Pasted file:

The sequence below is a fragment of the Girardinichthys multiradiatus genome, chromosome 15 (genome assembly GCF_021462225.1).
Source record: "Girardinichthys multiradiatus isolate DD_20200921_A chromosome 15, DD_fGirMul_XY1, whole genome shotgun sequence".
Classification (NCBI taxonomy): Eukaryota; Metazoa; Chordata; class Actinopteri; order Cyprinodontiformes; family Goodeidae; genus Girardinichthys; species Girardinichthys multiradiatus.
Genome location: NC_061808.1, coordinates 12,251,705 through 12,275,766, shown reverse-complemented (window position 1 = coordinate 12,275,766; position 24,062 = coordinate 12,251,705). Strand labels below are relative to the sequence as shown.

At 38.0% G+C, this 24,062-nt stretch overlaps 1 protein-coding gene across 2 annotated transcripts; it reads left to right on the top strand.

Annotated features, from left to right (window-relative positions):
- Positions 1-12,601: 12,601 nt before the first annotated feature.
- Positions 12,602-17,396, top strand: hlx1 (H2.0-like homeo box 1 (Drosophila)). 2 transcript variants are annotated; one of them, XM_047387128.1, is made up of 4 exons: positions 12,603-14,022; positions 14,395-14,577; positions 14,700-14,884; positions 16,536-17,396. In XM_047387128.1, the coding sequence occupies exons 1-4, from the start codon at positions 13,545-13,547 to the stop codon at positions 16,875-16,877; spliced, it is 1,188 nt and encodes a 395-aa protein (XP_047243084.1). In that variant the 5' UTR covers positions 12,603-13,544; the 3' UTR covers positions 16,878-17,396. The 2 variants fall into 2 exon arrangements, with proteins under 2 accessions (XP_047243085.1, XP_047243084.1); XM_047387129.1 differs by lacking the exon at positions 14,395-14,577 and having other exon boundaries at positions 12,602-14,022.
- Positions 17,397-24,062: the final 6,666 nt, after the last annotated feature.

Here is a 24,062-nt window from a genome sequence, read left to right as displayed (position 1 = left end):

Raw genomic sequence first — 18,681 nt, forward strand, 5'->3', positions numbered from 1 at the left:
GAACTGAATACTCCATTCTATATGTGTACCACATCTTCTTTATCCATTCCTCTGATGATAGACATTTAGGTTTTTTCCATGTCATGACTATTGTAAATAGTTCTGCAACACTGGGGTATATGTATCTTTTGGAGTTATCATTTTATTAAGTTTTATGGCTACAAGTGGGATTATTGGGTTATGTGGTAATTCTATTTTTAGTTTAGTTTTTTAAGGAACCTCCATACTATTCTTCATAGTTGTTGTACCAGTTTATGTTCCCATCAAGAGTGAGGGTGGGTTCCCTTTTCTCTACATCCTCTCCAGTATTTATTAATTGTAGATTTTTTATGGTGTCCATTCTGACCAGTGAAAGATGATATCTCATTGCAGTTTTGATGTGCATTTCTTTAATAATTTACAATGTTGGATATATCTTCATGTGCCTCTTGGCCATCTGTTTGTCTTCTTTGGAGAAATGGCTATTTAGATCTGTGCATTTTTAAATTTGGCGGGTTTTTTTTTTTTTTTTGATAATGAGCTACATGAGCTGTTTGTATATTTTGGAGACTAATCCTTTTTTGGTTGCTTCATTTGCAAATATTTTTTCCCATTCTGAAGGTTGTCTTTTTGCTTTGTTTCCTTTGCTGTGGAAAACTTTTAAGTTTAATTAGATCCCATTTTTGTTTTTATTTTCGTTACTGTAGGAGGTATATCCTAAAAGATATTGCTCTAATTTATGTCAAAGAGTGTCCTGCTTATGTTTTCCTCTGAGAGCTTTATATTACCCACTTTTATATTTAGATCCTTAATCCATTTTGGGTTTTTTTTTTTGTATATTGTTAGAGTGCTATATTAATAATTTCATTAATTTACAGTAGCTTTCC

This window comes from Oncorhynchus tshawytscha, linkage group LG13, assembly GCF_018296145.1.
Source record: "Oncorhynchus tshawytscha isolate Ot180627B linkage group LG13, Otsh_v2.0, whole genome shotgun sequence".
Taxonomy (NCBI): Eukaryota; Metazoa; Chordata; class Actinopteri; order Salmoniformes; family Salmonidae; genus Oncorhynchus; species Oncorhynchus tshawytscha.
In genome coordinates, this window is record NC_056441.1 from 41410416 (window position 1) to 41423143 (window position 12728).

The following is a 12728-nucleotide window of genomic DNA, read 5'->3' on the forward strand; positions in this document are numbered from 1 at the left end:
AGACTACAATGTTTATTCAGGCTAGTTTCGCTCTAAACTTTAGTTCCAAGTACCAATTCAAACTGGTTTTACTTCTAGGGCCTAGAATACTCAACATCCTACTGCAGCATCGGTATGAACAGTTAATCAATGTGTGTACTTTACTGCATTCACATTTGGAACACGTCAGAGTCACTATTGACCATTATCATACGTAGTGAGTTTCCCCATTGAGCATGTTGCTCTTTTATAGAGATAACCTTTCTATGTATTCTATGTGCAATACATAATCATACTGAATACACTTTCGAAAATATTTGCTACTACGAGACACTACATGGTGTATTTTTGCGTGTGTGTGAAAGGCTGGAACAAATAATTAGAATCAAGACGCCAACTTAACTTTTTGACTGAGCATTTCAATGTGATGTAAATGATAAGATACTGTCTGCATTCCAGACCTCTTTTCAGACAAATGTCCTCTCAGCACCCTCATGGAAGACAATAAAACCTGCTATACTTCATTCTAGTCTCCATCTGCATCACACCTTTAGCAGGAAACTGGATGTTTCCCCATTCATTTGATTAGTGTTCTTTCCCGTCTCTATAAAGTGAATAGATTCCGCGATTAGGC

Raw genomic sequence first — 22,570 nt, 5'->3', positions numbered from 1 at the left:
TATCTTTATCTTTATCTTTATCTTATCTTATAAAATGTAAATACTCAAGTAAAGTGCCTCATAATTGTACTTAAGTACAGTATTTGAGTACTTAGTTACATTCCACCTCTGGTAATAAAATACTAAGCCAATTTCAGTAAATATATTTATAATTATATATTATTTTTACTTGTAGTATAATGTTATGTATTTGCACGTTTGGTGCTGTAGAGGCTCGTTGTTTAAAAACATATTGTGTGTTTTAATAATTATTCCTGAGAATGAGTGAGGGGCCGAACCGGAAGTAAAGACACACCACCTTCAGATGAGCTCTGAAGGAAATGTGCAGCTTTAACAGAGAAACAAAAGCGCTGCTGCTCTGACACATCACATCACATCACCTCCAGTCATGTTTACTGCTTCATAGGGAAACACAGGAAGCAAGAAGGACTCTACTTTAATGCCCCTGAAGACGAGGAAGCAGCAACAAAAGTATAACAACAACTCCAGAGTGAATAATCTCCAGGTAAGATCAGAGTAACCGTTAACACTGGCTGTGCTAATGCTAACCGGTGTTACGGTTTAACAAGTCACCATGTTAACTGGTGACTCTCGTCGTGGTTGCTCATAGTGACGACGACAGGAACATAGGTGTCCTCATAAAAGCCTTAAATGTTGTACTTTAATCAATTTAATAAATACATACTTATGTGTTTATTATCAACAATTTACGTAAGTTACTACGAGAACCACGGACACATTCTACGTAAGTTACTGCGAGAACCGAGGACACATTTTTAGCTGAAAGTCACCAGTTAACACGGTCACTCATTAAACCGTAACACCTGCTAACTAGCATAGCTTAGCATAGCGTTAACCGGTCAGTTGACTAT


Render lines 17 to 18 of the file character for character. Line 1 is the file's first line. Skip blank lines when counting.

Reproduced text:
The following is a 12728-nucleotide window of genomic DNA, read 5'->3' on the forward strand; positions in this document are numbered from 1 at the left end:
AGACTACAATGTTTATTCAGGCTAGTTTCGCTCTAAACTTTAGTTCCAAGTACCAATTCAAACTGGTTTTACTTCTAGGGCCTAGAATACTCAACATCCTACTGCAGCATCGGTATGAACAGTTAATCAATGTGTGTACTTTACTGCATTCACATTTGGAACACGTCAGAGTCACTATTGACCATTATCATACGTAGTGAGTTTCCCCATTGAGCATGTTGCTCTTTTATAGAGATAACCTTTCTATGTATTCTATGTGCAATACATAATCATACTGAATACACTTTCGAAAATATTTGCTACTACGAGACACTACATGGTGTATTTTTGCGTGTGTGTGAAAGGCTGGAACAAATAATTAGAATCAAGACGCCAACTTAACTTTTTGACTGAGCATTTCAATGTGATGTAAATGATAAGATACTGTCTGCATTCCAGACCTCTTTTCAGACAAATGTCCTCTCAGCACCCTCATGGAAGACAATAAAACCTGCTATACTTCATTCTAGTCTCCATCTGCATCACACCTTTAGCAGGAAACTGGATGTTTCCCCATTCATTTGATTAGTGTTCTTTCCCGTCTCTATAAAGTGAATAGATTCCGCGATTAGGC